Daniel, Charles, Anna, and Eleanor Dillworth continued to live there until about 1935, but had moved to 204 Beacon by 1936.
On December 17, 1935, Anna Dillworth transferred 338 Commonwealth to the Massachusetts Hospital Life Insurance Company, which held the first mortgage on the property.
On October 1, 1936, 338 Commonwealth was acquired from Massachusetts Hospital Life Insurance by Mary F. Donlan of New Haven, Connecticut, and on December 30, 1936, it was acquired from her by Lillian E. (Fookes) Hunt, the wife of Roy Wilbur Hunt. They previously had lived in North Acton.
In February of 1937, Lillian Hunt applied for (and subsequently received) permission to convert the property into a lodging house. In her application, she indicated that the current use was as a four-family dwelling.
The Hunts continued to live at 338 Commonwealth until about 1939, when they moved to 329 Commonwealth.
On May 2, 1939, 338 Commonwealth was purchased from Lillian Hunt by Annie (MacKinnon) Hardy, the wife of Hugh Hardy, who operated it as a lodging house. They previously had lived at 80 Appleton. He was a butler and later would become a manager with the First National Bank of Boston. In October of 1940, they purchased and moved to 5 Fairfield, where they operated a lodging house. They had moved back to 338 Commonwealth by 1942, and continued to live there in 1943, when they moved to Milton. By 1946, they were living at 387 Commonwealth.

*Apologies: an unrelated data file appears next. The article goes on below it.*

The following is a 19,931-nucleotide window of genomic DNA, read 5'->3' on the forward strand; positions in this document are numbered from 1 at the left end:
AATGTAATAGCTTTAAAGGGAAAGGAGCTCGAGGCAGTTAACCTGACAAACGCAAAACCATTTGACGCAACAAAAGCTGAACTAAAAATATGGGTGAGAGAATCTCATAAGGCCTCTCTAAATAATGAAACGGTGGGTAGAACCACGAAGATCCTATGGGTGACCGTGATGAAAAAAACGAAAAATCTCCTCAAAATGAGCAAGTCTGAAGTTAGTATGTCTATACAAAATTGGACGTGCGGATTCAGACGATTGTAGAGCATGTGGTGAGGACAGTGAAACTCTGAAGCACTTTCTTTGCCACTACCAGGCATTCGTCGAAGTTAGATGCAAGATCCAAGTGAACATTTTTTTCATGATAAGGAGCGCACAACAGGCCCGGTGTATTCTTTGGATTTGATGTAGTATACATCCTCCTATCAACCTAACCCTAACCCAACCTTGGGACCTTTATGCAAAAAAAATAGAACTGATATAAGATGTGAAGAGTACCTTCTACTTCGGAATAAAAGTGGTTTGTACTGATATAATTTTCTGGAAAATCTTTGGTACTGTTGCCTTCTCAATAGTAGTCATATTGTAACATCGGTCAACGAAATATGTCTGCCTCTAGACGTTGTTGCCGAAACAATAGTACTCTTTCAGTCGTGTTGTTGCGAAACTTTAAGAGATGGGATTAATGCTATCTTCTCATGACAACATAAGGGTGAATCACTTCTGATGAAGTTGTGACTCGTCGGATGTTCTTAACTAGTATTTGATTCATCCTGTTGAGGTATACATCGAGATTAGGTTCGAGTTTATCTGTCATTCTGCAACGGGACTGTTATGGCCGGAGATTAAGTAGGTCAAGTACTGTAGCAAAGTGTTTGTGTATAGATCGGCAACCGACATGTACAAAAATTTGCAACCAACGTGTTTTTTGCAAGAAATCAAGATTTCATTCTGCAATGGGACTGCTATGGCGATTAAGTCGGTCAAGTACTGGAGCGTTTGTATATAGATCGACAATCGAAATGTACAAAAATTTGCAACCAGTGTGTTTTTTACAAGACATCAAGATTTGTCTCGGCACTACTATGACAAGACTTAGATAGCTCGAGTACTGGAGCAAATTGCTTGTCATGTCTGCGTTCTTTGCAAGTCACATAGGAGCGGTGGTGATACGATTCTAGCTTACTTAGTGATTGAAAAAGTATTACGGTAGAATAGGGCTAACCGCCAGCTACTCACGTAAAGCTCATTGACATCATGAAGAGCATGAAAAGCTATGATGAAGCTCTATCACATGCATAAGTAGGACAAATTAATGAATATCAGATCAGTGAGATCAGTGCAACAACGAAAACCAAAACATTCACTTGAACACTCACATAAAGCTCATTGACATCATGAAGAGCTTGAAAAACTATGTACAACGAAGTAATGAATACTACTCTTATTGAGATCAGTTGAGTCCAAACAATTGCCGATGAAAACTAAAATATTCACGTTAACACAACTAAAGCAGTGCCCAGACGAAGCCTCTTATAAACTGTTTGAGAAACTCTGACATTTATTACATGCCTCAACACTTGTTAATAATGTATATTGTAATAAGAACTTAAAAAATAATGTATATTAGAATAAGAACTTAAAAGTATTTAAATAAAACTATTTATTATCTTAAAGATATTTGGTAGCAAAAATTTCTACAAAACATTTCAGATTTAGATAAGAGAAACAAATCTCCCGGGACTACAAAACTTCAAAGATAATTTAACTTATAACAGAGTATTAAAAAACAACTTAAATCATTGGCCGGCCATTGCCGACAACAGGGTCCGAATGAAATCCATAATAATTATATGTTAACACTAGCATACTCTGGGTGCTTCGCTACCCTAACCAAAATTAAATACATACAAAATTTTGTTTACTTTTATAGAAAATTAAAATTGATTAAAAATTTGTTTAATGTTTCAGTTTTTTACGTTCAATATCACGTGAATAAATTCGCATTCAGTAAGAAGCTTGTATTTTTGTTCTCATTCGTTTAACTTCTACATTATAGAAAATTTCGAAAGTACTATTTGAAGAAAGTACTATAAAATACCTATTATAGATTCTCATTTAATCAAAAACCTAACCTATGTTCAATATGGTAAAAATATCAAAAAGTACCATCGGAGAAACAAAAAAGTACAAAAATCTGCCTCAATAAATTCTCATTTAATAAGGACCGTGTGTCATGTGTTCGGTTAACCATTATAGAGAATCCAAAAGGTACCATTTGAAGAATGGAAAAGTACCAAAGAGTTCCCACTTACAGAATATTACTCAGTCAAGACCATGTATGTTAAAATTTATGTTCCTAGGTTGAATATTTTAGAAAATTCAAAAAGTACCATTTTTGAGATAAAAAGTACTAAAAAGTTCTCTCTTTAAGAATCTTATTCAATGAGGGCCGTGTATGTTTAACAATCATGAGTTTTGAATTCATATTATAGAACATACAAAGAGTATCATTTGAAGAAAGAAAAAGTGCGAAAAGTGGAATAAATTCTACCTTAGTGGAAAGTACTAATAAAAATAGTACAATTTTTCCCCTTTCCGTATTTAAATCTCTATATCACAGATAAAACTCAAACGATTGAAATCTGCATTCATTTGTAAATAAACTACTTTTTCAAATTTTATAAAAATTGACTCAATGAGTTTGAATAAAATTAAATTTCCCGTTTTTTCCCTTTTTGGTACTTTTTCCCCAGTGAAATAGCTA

On October 2, 1944, 338 Commonwealth was purchased from Annie Hardy by Mary K. Sheridan, a nurse, who operated it as a lodging house. She previously had lived in Rutland.
On October 10, 1955, 338 Commonwealth was acquired from Mary Sheridan by Elizabeth (Gunther) Ford Edson, the former wife of Edward Layton Ford and the widow of Robert Adams Edson. She lived at 114 Commonwealth. She continued to operate 338 Commonwealth as a lodging house. She also operated lodging houses at 136 Marlborough and at 114 Commonwealth.
On February 20, 1980, 338 Commonwealth was purchased from Frances G. (Ford) Colby, conservator of Elizabeth Edson’s estate, by Naomi Rosen. Frances Colby was the wife of Charles Robert Colby and the daughter of Elizabeth Edson and her first husband, Edward Layton Ford.
On May 22, 1980, 338 Commonwealth was purchased from Naomi Rosen by Joanna Polito, trustee of the 338 Commonwealth Realty Trust.
In August of 1980, the trust filed for (and subsequently received) permission to convert the property from a lodging house into five apartments.
On December 19, 1980, Susan McEachern, successor trustee of the 338 Commonwealth Realty Trust, converted the property into five condominium units, the 338 Commonwealth Avenue Condominiums.